Why have you chosen the topic “The development of local communities” for the upcoming meeting?
Alona Karavai: We actually asked the participants during the second forum in Ivano-Frankivsk 2015 where we already started to plan the next steps for 2016.
Olga Diatel: A lot of them mentioned they would like be involved somehow in the everyday life of communities in the town where the forum takes place and they want to share something with the residents. So we decided to give it a try and to work with local communities. And we see it anyway as an emerging topic which is quite important for our work.

Which social challenges you have in mind thinking about UkrianeLab?
Alona Karavai: I think that UkraineLab is facing social challenges such as the lack of communication between people and poor quality of communication. Obviously people do not communicate with each other even in small communities you can observe this phenomenon parties from different sectors of society or different social layers are not coming together.
Olga Diatel: In my opinion every place has its own potential. And it depends on the people who live there to which extent this potential is used. I would like to work with tools and ideas from the field of local actions and with capabilities that can develop the potential of a city or a village. My personal experience: it doesn’t matter whether you live in a city or in a village, if you have a good idea, people from all over the world come visit and join you. Each town or village can be the center of the world if you live there and develop it.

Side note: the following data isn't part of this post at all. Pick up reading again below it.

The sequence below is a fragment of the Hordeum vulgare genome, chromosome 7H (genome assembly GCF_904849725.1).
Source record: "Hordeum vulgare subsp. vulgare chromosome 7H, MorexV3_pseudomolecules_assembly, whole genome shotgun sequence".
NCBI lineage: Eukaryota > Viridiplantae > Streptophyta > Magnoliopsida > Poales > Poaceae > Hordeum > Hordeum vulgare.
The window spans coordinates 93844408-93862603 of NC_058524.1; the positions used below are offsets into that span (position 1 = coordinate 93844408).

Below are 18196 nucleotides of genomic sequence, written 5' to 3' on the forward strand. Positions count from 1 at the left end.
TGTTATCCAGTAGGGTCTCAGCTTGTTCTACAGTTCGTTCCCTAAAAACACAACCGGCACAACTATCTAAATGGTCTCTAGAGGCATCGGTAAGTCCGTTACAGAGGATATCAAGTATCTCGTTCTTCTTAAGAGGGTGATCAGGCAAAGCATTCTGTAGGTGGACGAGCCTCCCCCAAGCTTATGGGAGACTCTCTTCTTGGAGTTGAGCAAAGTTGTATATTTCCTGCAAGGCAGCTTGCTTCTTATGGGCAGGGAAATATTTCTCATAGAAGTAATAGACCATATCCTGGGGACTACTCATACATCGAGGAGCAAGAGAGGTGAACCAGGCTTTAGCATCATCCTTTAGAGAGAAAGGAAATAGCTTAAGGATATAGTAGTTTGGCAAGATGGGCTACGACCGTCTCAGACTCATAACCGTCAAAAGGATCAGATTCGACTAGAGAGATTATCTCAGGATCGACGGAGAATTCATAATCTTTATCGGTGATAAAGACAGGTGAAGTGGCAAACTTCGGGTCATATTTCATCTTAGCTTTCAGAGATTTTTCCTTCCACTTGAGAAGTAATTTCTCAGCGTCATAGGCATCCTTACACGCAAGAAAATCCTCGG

Why have you chosen Kramatorsk and Slavyansk for the next meeting?
Olga Diatel: “We should do like ordinary people: organise meetings in Kiev and house all participants in one hotel” – we often joke about how and especially where we organise our events. To be serious, in Kramatorsk, in this region we are running the projects “Rural Initiatives Workshop” and “Сultivator”. So we know a lot of locals and we are in close contact with them.
Kramatorsk and Slavyansk are located on the so-called periphery. Due to this fact there are a lot of challenges. On the one hand a lot of people have emigrated. On the other hand, in Kramatorsk you can feel some kind of energy and something positive is up. In fact there are a lot of problems also a lot of ideas appear. And you may become part of it.